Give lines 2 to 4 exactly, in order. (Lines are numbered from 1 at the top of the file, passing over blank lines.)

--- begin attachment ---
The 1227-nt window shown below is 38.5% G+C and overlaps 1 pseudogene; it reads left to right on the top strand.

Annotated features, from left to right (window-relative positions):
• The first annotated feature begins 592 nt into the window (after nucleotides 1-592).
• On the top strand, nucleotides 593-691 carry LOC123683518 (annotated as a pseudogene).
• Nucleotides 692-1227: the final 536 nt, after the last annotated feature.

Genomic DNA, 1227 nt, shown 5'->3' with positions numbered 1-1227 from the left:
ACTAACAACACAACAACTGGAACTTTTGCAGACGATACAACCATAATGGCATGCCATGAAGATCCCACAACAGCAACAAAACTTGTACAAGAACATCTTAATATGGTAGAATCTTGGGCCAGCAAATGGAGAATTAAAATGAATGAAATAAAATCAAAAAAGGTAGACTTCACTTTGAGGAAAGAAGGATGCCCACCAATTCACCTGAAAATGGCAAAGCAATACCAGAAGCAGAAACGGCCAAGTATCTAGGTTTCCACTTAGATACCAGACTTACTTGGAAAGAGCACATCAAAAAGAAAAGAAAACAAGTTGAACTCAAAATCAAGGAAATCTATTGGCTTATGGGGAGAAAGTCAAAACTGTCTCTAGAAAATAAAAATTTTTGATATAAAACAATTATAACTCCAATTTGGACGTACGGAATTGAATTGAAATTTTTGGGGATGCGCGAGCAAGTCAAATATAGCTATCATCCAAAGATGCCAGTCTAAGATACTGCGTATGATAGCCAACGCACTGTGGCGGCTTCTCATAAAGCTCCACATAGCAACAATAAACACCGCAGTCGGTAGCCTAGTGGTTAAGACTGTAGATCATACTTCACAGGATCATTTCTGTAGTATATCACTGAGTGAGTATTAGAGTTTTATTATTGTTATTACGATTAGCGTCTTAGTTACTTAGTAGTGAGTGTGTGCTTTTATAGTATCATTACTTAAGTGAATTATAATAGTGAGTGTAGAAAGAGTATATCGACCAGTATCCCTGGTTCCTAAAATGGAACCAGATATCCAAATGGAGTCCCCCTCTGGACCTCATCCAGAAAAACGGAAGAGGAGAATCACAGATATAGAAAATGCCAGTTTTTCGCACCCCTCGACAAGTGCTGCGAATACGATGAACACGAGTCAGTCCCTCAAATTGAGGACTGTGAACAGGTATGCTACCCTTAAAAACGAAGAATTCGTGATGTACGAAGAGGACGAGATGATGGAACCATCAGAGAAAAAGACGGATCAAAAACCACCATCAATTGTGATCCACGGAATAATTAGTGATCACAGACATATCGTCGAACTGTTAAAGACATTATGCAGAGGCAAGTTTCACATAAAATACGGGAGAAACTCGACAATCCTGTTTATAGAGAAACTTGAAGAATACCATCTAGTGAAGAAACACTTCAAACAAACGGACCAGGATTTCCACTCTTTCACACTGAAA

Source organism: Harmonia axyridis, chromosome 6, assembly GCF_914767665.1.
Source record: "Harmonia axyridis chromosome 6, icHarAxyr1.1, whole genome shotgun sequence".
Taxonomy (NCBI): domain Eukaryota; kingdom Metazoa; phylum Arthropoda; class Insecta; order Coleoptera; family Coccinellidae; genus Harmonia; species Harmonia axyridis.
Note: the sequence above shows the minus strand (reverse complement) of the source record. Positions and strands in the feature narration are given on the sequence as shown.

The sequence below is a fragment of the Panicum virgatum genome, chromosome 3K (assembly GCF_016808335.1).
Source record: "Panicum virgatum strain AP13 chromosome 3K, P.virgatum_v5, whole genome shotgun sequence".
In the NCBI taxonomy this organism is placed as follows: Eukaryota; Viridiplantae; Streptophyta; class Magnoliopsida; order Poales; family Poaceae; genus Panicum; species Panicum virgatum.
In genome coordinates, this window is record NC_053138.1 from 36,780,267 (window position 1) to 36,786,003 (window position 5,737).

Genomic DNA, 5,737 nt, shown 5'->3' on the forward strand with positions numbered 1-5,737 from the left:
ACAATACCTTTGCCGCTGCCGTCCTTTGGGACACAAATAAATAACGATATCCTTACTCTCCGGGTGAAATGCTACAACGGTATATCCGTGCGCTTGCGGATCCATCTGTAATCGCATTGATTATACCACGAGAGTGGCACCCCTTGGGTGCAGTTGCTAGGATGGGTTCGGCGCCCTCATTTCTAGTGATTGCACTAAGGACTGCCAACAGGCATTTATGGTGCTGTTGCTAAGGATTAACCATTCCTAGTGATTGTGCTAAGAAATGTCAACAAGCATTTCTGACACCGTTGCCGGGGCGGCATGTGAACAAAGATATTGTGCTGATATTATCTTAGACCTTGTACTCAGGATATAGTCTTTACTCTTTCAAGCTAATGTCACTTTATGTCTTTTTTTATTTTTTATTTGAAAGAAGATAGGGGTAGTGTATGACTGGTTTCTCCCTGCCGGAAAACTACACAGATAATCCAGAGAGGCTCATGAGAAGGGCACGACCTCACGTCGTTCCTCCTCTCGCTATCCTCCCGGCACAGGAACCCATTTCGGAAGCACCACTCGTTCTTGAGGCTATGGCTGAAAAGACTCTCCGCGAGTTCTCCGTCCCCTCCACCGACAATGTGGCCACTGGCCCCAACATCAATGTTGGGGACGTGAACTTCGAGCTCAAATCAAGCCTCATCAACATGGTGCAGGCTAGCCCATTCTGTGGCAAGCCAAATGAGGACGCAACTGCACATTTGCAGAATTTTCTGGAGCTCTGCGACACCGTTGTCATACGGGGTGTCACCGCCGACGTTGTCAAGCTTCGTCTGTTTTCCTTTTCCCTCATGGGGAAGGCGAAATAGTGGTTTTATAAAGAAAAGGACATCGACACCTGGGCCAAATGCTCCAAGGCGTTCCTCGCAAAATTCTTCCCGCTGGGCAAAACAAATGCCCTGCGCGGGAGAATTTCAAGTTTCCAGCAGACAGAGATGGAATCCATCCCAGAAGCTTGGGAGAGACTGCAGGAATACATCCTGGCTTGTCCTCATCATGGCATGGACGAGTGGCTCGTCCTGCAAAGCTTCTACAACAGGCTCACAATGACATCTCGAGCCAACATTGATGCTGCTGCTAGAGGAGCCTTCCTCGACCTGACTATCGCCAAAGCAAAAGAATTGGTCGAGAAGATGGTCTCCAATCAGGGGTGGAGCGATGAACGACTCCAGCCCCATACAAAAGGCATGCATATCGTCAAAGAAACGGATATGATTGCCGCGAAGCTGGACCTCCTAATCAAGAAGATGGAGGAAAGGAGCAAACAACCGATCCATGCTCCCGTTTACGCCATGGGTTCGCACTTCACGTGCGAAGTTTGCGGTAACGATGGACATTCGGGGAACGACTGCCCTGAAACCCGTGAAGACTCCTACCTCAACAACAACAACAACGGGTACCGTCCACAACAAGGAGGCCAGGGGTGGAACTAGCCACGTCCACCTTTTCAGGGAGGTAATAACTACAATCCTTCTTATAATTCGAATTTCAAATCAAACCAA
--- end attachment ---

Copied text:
Annotated features, from left to right (window-relative positions):
• The first annotated feature begins 592 nt into the window (after nucleotides 1-592).
• On the top strand, nucleotides 593-691 carry LOC123683518 (annotated as a pseudogene).